Budget 2012: Reaching for balance

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Finance Minster Jim Flaherty has tabled his first majority-backed budget. With the power to push through the Conservative agenda, he has taken aim at public pension plans in an attempt to shrink the size of the government and whittle down the deficit.

Budget delays OAS eligibility to 67
The federal government is increasing the eligibility age for Old Age Security (OAS) to age 67 from 65 to reflect the reality that Canadians are living longer and healthier lives, and may prefer to keep working. However, the changes won’t begin to take effect for another 11 years.

OAS delay may be catalyst for change
The OAS eligibility increase could be a step toward changing the mindset of Canadians around work and retirement, and may motivate employers to ramp up efforts to encourage employees to save.

Budget shines spotlight on retirement
The federal budget contains a number of measures relating to public pensions, public sector pensions and private retirement saving. Among the changes: a move to a 50-50 contribution formula for federal public sector workers, an increase in the retirement age from for public sector workers hired in 2013 and later, and planned implementation of pooled registered pension plans.

Budget sets out tax rules for sickness and AD&D plans
Effective March 29, 2012, employer-paid premiums for critical illness insurance and accidental death and dismemberment insurance for coverage in 2013 and beyond are now a taxable benefit.

LTD insurance required for federally regulated employers
The federal budget remained fairly silent on employer-provided benefits and healthcare provisions, but one quiet note in the document could play into future considerations for employers that self-insure their disability plans.

MPs’ pensions untouched by budget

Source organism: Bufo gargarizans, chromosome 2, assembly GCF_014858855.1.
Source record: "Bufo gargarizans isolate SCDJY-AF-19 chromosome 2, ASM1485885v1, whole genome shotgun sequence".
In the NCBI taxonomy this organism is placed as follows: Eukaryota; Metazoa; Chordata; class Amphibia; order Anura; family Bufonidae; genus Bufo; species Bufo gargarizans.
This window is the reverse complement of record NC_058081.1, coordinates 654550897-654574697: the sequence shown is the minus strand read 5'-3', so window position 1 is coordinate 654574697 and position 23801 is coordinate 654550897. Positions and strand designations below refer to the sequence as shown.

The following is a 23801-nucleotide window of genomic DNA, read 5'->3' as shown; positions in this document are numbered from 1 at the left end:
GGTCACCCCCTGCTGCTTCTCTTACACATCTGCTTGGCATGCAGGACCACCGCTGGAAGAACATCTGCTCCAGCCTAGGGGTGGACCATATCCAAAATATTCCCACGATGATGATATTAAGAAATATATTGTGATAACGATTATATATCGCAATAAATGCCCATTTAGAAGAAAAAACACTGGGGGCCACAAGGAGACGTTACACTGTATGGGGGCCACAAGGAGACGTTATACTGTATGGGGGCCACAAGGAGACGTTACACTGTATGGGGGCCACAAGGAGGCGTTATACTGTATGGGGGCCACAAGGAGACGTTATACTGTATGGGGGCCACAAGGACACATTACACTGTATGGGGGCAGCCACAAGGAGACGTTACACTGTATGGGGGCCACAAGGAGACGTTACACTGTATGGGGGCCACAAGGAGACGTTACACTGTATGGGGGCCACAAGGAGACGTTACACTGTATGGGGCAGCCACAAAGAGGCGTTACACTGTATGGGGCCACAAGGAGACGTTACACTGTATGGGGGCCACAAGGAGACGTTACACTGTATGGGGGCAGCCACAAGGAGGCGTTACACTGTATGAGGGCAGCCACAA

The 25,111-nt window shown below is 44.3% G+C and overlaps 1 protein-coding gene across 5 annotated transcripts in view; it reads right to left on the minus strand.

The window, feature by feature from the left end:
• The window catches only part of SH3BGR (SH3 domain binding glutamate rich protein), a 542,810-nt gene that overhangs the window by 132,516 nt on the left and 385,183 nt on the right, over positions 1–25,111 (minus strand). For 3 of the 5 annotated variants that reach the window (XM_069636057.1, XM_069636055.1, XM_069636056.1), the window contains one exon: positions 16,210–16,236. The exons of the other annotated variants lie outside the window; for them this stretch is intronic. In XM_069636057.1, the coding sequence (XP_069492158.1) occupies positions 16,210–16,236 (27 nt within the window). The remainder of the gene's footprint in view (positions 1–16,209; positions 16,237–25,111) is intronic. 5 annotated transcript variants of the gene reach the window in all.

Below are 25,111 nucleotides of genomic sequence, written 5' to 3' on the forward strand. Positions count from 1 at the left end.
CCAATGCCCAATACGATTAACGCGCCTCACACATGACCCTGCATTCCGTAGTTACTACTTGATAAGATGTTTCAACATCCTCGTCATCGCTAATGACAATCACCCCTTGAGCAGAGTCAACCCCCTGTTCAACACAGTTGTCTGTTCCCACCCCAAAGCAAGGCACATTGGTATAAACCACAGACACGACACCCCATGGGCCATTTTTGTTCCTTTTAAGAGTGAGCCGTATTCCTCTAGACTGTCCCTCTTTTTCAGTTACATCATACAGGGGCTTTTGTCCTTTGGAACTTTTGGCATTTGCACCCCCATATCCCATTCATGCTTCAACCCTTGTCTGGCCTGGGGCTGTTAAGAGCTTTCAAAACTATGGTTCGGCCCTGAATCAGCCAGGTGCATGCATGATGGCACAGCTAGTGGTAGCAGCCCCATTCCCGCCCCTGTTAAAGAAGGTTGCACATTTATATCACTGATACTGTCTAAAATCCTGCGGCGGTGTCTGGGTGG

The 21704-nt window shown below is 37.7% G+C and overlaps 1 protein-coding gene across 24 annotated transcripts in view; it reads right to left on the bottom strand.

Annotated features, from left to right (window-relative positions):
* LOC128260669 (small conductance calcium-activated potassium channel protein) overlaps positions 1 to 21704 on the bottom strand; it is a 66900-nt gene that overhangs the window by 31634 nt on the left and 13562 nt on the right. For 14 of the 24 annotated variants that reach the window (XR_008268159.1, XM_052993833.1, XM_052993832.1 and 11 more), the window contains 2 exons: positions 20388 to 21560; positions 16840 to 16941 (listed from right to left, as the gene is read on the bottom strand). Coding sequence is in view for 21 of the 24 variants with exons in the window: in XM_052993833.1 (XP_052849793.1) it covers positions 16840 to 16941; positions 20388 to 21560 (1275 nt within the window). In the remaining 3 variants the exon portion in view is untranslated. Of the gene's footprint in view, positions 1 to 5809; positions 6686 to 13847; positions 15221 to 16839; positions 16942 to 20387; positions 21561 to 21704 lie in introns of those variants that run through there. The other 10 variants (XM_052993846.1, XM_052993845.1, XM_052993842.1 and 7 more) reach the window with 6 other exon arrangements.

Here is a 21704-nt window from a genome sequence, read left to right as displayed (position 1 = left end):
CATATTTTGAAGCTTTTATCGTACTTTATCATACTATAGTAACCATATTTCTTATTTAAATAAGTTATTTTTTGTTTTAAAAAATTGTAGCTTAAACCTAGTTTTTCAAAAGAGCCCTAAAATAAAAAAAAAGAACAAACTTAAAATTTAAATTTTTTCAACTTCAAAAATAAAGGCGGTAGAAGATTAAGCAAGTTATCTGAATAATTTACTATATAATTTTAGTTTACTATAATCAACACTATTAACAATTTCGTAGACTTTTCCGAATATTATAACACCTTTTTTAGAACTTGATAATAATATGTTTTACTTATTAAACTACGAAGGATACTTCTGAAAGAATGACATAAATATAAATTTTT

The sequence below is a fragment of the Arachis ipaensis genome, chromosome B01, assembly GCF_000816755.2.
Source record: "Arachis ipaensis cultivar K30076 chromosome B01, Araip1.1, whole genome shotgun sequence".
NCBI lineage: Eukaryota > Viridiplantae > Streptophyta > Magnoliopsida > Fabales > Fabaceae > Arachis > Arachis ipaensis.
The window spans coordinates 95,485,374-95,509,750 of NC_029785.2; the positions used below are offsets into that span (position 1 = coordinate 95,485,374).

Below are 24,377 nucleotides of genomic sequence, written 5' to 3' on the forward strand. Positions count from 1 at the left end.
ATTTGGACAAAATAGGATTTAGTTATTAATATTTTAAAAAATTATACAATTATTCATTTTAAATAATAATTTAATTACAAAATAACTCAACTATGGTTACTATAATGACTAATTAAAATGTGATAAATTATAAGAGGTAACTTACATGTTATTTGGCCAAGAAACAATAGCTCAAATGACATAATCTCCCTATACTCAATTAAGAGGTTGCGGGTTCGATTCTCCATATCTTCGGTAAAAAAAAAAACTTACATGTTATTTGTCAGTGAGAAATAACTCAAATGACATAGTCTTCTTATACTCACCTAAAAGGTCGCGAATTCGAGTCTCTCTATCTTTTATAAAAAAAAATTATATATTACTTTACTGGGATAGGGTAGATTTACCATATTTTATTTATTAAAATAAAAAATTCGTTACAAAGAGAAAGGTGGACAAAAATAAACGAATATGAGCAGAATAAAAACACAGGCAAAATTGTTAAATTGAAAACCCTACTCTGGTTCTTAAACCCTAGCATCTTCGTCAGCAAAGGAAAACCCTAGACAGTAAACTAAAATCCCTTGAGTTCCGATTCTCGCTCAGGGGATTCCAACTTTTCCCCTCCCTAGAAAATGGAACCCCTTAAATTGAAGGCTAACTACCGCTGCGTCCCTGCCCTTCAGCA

The pension plan enjoyed by members of Parliament seems to have emerged relatively unscathed—at least for now. The budget promises to begin moving “over time” toward making parliamentarians pay 50% of their pension contributions and refers to further adjustments, but these won’t take effect until after the next election in 2015.

Budget 2012: Small business issues
There were a few items of significant interest to small business owners in the 2012 Federal Budget. Most of them are reflected in the government’s expressed concern for closing perceived tax loopholes. Here are some prominent items relevant to small business owners that should be reviewed.

Industry reacts to Budget 2012
Several organizations have started to release their comments regarding this year’s federal budget. Here’s a summary of what they had to say.

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Also from Rogers Publishing:

Interactive Budget 2012 (Maclean’s)
Take a look at how the federal government’s revenues and spending patterns have changed over time—we’ve got the data going all the way back to 1938. And check out what your share of the debt burden adds up to, as well as which prime ministers presided over federal budget deficits or surpluses.

Harper’s very political budget (Maclean’s)
Revolution, ladies and gents! Light the torches! In his December year-end interviews, Stephen Harper used the term “major transformations” a half-dozen times. Fast forward to this afternoon. “We will eliminate the penny,” Jim Flaherty told the Commons. It was literally the first new policy measure he announced. “Pennies take up too much space on our dressers at home.”

Flaherty tables a cautious budget, casts ahead to next steps (Maclean’s)
Back in 2006, Finance Minister Jim Flaherty began his first budget speech by reflecting on how “budgets say something about your motivations and your goals.”  Motivation and goal: lay the populist groundwork for turning Stephen Harper’s minority into a majority.

Read our 2011 federal budget coverage.